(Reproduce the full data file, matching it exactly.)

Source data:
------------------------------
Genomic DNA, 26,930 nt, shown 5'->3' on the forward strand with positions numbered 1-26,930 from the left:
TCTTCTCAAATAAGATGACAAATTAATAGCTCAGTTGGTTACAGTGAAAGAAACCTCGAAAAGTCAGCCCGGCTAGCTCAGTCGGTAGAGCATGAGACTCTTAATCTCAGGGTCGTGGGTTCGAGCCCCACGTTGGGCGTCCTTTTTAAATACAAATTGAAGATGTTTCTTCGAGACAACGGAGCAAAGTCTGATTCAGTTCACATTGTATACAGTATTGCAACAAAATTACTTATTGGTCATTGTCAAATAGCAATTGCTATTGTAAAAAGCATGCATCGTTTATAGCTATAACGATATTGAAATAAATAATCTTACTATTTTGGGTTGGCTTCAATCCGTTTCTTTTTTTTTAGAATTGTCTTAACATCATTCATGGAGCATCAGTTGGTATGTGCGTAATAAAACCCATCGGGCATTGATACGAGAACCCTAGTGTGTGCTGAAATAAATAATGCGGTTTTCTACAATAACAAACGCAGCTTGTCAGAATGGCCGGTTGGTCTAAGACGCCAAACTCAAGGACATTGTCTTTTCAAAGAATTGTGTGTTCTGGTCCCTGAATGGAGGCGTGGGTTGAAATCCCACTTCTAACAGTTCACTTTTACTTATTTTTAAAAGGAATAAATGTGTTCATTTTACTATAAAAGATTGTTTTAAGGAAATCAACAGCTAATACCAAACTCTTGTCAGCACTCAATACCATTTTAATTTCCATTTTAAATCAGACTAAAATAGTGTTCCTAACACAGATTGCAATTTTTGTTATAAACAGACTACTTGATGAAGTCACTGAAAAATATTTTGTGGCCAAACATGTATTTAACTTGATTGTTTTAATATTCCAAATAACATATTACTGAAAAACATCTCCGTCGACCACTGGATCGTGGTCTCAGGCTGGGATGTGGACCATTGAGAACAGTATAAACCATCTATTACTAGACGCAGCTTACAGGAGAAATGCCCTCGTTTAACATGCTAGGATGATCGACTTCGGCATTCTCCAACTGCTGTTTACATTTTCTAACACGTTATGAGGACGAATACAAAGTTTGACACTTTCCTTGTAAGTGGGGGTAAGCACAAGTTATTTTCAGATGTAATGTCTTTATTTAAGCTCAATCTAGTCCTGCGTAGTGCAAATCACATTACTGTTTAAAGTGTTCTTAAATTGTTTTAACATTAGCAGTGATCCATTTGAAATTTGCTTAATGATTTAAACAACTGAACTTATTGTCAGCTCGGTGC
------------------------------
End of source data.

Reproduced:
Genomic DNA, 26,930 nt, shown 5'->3' on the forward strand with positions numbered 1-26,930 from the left:
TCTTCTCAAATAAGATGACAAATTAATAGCTCAGTTGGTTACAGTGAAAGAAACCTCGAAAAGTCAGCCCGGCTAGCTCAGTCGGTAGAGCATGAGACTCTTAATCTCAGGGTCGTGGGTTCGAGCCCCACGTTGGGCGTCCTTTTTAAATACAAATTGAAGATGTTTCTTCGAGACAACGGAGCAAAGTCTGATTCAGTTCACATTGTATACAGTATTGCAACAAAATTACTTATTGGTCATTGTCAAATAGCAATTGCTATTGTAAAAAGCATGCATCGTTTATAGCTATAACGATATTGAAATAAATAATCTTACTATTTTGGGTTGGCTTCAATCCGTTTCTTTTTTTTTAGAATTGTCTTAACATCATTCATGGAGCATCAGTTGGTATGTGCGTAATAAAACCCATCGGGCATTGATACGAGAACCCTAGTGTGTGCTGAAATAAATAATGCGGTTTTCTACAATAACAAACGCAGCTTGTCAGAATGGCCGGTTGGTCTAAGACGCCAAACTCAAGGACATTGTCTTTTCAAAGAATTGTGTGTTCTGGTCCCTGAATGGAGGCGTGGGTTGAAATCCCACTTCTAACAGTTCACTTTTACTTATTTTTAAAAGGAATAAATGTGTTCATTTTACTATAAAAGATTGTTTTAAGGAAATCAACAGCTAATACCAAACTCTTGTCAGCACTCAATACCATTTTAATTTCCATTTTAAATCAGACTAAAATAGTGTTCCTAACACAGATTGCAATTTTTGTTATAAACAGACTACTTGATGAAGTCACTGAAAAATATTTTGTGGCCAAACATGTATTTAACTTGATTGTTTTAATATTCCAAATAACATATTACTGAAAAACATCTCCGTCGACCACTGGATCGTGGTCTCAGGCTGGGATGTGGACCATTGAGAACAGTATAAACCATCTATTACTAGACGCAGCTTACAGGAGAAATGCCCTCGTTTAACATGCTAGGATGATCGACTTCGGCATTCTCCAACTGCTGTTTACATTTTCTAACACGTTATGAGGACGAATACAAAGTTTGACACTTTCCTTGTAAGTGGGGGTAAGCACAAGTTATTTTCAGATGTAATGTCTTTATTTAAGCTCAATCTAGTCCTGCGTAGTGCAAATCACATTACTGTTTAAAGTGTTCTTAAATTGTTTTAACATTAGCAGTGATCCATTTGAAATTTGCTTAATGATTTAAACAACTGAACTTATTGTCAGCTCGGTGC